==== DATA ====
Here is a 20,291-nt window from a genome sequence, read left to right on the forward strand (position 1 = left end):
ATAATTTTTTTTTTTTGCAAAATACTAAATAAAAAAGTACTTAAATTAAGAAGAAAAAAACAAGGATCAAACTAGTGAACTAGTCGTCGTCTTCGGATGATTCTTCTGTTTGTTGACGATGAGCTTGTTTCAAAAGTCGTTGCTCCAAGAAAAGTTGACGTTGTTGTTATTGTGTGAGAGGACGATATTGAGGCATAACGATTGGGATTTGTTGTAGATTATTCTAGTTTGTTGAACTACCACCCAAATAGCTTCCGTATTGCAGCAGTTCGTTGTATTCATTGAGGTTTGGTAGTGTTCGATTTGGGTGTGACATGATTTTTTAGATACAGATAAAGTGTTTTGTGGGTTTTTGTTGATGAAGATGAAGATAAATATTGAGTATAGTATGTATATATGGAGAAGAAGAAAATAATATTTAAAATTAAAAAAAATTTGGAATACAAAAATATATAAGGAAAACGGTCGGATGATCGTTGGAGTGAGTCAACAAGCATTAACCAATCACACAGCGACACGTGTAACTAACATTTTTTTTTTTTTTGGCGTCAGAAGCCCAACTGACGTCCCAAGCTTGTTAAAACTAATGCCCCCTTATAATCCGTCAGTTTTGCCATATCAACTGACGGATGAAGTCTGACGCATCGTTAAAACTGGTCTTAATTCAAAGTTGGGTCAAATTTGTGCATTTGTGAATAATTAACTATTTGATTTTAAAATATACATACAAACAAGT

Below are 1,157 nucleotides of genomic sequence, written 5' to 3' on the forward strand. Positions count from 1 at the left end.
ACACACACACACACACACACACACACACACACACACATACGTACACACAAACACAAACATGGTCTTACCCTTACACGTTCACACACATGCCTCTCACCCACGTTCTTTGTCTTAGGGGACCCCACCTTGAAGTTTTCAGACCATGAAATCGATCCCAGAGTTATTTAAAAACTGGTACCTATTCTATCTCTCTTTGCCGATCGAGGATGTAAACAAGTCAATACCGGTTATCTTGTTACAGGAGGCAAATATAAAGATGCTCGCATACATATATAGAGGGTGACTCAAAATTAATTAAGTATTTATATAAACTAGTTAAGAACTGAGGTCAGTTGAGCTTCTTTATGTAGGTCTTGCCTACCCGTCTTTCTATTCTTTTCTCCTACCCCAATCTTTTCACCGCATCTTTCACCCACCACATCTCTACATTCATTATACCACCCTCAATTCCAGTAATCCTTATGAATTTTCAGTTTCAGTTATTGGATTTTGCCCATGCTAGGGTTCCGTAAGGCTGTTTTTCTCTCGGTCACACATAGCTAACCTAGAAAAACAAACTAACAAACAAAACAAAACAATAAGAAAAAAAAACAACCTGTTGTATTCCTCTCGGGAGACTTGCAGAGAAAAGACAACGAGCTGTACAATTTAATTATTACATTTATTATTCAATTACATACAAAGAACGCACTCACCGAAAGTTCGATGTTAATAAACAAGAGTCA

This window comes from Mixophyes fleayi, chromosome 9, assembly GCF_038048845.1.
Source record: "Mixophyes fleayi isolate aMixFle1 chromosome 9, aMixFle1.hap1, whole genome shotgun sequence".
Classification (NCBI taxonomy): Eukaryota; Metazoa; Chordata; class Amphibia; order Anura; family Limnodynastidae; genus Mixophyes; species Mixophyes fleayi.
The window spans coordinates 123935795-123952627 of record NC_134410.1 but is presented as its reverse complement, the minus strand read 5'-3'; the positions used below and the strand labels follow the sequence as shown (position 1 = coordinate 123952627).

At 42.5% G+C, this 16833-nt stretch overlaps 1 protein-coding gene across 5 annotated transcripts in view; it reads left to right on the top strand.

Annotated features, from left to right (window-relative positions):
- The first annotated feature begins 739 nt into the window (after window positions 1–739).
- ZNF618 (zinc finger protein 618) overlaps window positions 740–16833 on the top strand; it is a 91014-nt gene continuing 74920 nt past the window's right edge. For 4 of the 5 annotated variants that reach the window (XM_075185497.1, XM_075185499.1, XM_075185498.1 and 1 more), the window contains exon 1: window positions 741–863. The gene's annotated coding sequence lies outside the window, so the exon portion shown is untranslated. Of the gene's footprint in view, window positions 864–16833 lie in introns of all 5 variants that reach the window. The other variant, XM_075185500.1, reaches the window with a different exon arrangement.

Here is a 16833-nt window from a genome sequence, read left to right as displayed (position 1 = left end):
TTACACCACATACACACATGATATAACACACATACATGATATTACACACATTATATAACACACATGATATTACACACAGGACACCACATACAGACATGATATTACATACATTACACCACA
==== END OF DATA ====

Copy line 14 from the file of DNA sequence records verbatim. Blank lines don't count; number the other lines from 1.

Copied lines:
TTACACCACATACACACATGATATAACACACATACATGATATTACACACATTATATAACACACATGATATTACACACAGGACACCACATACAGACATGATATTACATACATTACACCACA